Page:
I'm just starting out on my NLP journey with The Coaching Academy. It is bringing me a welcomed approach to help me to process my understanding of myself and others as I launch my own practice.
One of the fundamentals of any high functioning relationship - whether at home, as parents or within work is effective communication - we all know that right? So what's astounding to learn is how rubbish we are at it sometimes! We are ALL human, we will all be off our game every now and then, and that's ok. Recognising why, being more self aware, or even 'just' self aware, helps us shape our connections and relationships and how we communicate with others to be more effective.
What is rapport?
Fundamentally, rapport is a natural 'thing'. It is something we can all do, or have. Some of us are naturally 'better' than others at building it, and some of us are naturally 'better' at destroying it (I can sense the many nods around the room!) - and as I said at the start, I am at the beginning of my journey into this model and approach of coaching and development, so these are my initial musings.
So, how do you get it? How do we replicate what seemingly comes more naturally to others than us? Well the good news is you don't have to be best mates with people to have rapport, thats not what I am talking about. To have trusting and respectful relationships, which then in turn nurture agreement or conflict, change and development in teams and business, you must be able to operate in rapport with each other for these interactions to be more effective.
I watched Ann Skidmore, of the Coaching Academy build rapport in a room of 50 people, slowly and carefully picking out rapport leaders, offering individuals to talk about themselves in a context at that time that felt comfortable. We are likely not going to forget the name of the first person who spoke, incidentally I was the second, and in building rapport, sub-conciously went for a topic I thought people would connect with, but also sharing a little insight into my life, and how seriously (or not as in this case) I take it. (I talked about my nine year old having a 'do it or ditch it' list on which he had written;
tidy roomnot argue with my sisterbuild a jet engine.
He got a replica jet engine, so it shows if you write down your goals, it does drive you to achieve them. He's still working on step 2...
What did I do?
What is fascinating is when you break it down, it's really quite straightforward but does take effort from all parties. To be willing to build rapport, to take a genuine interest in others - either in content or context, so who are they but WHO are they? What is important to them and why? Why did I mention my children? Because they are important to me, it's an insight into my values and what others might then have in common, so building connections. I offered information forward which was uncomplicated and the anecdote was amusing - another indicator of who I see myself as. I am also testing reactions, so who nodded knowingly? Who couldn't look less bothered? There would have been subtle indicators to pick up on, all being driven by our unconscious reactions.
As ever, wanting to ensure I understand, I have listened to and revisited the key points taught to us about building rapport (sketch note below - yes, I have traced that I am a visual thinker). The steps to building rapport - the trust that can be built if you take time to get to know the peers you work with - again I say OUT LOUD - this doesn't mean you are best mates, or now are firmly planted on a wedding invite list - but it does mean through your curiosity, you will work out what would make for a better relationship in whatever context you are operating in.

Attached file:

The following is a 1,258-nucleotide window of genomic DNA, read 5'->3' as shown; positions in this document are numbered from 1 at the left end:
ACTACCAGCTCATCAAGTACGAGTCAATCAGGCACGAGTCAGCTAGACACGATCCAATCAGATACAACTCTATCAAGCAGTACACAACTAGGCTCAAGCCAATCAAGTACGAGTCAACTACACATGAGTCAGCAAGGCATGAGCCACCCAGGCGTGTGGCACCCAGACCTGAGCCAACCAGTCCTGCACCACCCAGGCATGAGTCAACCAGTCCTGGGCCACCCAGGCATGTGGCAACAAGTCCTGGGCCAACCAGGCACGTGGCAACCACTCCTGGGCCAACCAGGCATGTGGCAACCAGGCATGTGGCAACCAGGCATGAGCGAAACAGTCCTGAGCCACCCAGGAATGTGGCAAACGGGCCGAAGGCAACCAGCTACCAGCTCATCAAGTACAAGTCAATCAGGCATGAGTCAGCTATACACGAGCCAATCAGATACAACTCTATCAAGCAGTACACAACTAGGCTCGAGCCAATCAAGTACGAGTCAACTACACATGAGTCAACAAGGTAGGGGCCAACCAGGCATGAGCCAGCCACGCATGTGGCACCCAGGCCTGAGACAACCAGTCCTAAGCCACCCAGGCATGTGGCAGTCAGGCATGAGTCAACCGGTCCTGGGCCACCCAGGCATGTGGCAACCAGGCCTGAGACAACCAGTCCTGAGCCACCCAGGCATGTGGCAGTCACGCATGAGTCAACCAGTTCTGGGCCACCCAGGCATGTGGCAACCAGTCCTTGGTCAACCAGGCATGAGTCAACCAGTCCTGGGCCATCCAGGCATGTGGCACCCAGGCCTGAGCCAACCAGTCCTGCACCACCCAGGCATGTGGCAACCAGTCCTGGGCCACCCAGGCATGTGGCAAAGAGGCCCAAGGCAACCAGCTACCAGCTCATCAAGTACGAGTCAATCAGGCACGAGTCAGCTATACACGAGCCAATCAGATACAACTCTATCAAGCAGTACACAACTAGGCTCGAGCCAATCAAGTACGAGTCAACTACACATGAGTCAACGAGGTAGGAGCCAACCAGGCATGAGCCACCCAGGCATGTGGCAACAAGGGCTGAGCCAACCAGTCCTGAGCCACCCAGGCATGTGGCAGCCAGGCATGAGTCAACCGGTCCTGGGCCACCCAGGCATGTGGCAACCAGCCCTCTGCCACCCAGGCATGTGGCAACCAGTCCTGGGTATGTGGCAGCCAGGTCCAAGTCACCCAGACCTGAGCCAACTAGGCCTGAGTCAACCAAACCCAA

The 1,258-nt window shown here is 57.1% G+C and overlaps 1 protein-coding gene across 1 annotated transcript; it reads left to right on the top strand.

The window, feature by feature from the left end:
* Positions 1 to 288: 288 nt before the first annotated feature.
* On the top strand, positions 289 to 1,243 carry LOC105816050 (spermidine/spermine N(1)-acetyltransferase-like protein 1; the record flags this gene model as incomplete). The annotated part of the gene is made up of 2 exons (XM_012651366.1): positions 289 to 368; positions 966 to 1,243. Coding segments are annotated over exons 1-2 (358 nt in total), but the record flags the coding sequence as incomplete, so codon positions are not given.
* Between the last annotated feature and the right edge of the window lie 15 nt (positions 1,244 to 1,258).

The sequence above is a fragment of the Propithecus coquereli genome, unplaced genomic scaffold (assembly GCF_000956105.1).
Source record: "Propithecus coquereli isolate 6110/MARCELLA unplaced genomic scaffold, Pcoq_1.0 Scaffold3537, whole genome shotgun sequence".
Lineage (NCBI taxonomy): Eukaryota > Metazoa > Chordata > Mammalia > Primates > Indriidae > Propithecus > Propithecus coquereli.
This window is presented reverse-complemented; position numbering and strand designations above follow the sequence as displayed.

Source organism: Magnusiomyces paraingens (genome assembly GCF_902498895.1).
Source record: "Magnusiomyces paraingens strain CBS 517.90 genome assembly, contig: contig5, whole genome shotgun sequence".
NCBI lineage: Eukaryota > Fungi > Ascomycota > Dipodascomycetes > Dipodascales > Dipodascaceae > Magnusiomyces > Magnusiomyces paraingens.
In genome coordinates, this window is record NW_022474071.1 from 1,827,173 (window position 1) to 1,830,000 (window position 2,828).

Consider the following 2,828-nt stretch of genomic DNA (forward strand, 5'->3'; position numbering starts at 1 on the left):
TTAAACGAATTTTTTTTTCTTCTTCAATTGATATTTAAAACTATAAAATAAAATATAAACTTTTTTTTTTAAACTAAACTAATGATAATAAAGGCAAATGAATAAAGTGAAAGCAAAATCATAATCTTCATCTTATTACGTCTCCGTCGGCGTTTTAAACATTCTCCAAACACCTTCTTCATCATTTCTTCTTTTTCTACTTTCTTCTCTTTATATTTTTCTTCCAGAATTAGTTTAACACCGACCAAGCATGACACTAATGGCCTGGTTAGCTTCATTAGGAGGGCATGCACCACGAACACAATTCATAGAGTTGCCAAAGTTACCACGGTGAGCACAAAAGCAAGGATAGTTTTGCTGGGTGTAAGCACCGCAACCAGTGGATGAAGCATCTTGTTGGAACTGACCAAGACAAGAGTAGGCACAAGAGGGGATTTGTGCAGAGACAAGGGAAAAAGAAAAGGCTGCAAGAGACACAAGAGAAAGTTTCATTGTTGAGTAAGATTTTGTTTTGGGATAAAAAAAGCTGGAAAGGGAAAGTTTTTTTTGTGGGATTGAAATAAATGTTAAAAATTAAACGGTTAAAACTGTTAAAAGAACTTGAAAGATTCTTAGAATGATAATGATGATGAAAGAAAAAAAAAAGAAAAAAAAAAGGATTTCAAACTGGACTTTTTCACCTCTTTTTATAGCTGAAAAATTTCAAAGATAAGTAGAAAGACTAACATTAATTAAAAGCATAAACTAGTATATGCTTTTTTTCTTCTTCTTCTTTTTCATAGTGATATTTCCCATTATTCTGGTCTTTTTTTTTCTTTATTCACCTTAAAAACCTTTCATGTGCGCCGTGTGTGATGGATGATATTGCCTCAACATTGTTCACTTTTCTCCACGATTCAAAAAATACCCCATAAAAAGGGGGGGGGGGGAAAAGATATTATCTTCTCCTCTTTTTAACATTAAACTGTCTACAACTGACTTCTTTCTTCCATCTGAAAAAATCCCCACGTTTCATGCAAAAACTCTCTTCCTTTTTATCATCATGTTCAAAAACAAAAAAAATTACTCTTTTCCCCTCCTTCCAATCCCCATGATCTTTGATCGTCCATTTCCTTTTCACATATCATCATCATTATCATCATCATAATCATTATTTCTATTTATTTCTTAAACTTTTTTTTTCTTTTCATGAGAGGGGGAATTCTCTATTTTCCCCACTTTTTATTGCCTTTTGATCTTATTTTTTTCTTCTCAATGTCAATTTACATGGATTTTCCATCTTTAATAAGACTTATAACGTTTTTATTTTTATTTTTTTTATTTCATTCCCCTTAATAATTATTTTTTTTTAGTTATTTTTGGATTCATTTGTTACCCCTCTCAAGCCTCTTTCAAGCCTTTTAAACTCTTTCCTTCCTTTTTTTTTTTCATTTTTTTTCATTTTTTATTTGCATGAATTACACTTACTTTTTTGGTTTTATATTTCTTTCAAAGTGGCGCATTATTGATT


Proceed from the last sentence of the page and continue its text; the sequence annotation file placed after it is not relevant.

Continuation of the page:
Oh I hear you, this all feels fluffy and cosy, but it isn't. You don't have to change yourself or expect others to change, you don't need to run around hugging everyone (that's not rapport!) you simply start communicating in a way that takes account of the other person, become more interested and being willing to see from their point of view.
For those of you who are now getting frustrated and want me to get to the point, I have mentioned some of the steps above;
* Take a genuine interest
* Be curious
* Be willing to see from another's point of view.
This is the savvy part, we can match those we are trying to build rapport with - don't make this awkward now, it will happen naturally the more you practice - you don't need to stare so hard at someone who gives eye contact that they form an entirely different view of you! So when you speak to someone; note the language, physiology - what words do they use, match or mirror how they sit, lean in, lean back. Send unconscious messages to their brain that make that connection even stronger. You don't even have to be in the same room (obviously you have to be conversing at some level...) - you can practise this on telephone or video link - you can still match pace, tone, find out more using digital media. How far do they sit from the camera, what can you see around them? What is giving away snippets of beliefs and values as they speak or from what you observe?
Use the other persons pace to help match - do they speak quickly, breath fast, do they talk really quietly and gently? Do they naturally hold eye contact? Do you? How do they sit, are they open to your conversation or pretty closed? What might you do to open that up? Try it out! Always operating with an intention to better understand, which, as I have said, improves the trust and respect in the relationship and improves communication! Don't be too obvious though!
Check out the sketch note for the four levels of rapport which is technically my revision but consider it might be helpful for me to share so you can all give it a go and I can reflect on my journey.
For those of you who love a 1.58 minute long time lapse video - here's one of that exact time of the sketch note - bloopers and all. Enjoy!